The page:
In the last post, I told you about Reinhold Schell, my great grandfather. His wife was Sophie Helen Kolker. Sophie was born on February 2, 1860 in Quincy, Illinois to parents Adam George Kolker and Elizabeth Scheiner. Adam has a very interesting story. I had never heard about his voyage to America and neither had many others in the family. I came across an article in a Quincy newspaper that indicated he nearly did not make it here. Newspaper sources said he was born near Fulda, Germany in a small village named Lütterz. I have not been able to locate any records from that area yet to confirm this. His civil war draft registration lists his age as 28 in July, 1863. That would make his birth year about 1835. He apparently left Germany from the port of Bremerhaven on September 28, 1854 on the ship New Era. Aboard were nearly 425, mostly German immigrants. Forty people died on the voyage due to an outbreak of cholera. That was not Adam’s close call though! When the ship approached the New Jersey shore near the modern site of Asbury Park, it encountered a powerful gale on November 13. The ship ran aground off the coast but did not sink. Rescue efforts from the shore were prevented by the powerful storm. Only about 160 survived with many simply being washed overboard in the cold seas. Adam was able to survive by clinging to the mast with several others. I found an article in a New York newspaper and a book written about this tragedy; both had lists of survivors and those known to be lost. What I could not find was Adam’s name on either the survivor or lost lists. One of the newspaper articles says his life was in doubt for several hours after he was rescued. The reason his name does not appear on the lists of survivors and lost could be that others did not know him; he was not traveling with a family. Rescuers probably did not speak German which could have added to the confusion. I have no reason to disbelieve this story about Adam; I just have not found hard evidence except for the newspaper accounts. Another fact I do not know is whether or not he was traveling with his brother, William. A newspaper article about his death states that he left Germany with his brother and they spent a year in Maryland before coming to Quincy. It’s funny that William was not mentioned in either of the Quincy articles about the ship disaster. William was also a successful businessman in Quincy.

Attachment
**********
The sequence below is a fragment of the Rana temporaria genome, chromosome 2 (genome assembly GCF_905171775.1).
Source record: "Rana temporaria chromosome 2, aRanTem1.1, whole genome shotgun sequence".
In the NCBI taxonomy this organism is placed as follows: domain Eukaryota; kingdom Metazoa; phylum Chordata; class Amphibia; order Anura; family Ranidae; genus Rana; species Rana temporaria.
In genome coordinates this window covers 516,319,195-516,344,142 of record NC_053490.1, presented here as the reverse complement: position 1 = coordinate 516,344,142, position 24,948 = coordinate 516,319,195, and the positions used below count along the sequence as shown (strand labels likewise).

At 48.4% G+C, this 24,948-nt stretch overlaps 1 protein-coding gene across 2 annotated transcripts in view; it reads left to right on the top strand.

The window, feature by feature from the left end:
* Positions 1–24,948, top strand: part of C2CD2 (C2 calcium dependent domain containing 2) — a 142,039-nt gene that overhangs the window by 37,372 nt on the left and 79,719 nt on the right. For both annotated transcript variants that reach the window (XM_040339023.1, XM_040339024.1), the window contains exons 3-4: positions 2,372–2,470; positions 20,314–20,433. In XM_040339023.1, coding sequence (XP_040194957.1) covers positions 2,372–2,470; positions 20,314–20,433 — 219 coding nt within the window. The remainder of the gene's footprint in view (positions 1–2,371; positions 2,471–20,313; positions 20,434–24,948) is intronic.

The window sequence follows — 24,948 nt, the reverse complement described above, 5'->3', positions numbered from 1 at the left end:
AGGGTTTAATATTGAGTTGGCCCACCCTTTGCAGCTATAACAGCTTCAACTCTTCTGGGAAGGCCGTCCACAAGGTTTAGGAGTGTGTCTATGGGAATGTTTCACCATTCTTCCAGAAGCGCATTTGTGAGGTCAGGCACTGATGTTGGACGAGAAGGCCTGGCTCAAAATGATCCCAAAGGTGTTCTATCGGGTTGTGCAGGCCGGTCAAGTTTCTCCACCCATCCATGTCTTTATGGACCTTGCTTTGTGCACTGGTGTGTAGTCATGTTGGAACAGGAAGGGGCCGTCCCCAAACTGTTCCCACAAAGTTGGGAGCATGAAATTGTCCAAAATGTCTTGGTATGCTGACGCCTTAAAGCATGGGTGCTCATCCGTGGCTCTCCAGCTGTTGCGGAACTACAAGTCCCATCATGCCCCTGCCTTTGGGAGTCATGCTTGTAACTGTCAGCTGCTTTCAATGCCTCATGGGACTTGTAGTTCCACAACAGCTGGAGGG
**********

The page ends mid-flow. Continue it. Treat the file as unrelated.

|The New Era|
Adam established himself in Quincy as a successful businessman. With his brother, William, they established a grocery store at the corner of Fourth and Maiden Lane and remained there for four years. They then moved to the southeast corner of Third and Hampshire for 25 years; that business was dissolved in 1870. The business was grocery and retail liquor. The store was quite successful. I realized this after finding a little snippet in an 1895 Quincy paper saying he had established bank accounts in the amount of $1000 for each of his seven children! That was impressive enough; but when I used an inflation calculator, that $1000 was the same as $27,700 in 2013 dollars! In studying his probate records, the estate paid his widow and children a little over $13,000. In 2013 dollars, that is the same as $378,000! This only makes me wonder why his widow, Elizabeth, has seven boarders with her on the 1900 census---this is only one year after the death of her husband! Didn't seem she needed the money. Yet another mystery.
This is a monument erected to commemorate those lost in the tragedy. However, it was washed into the sea during a severe storm.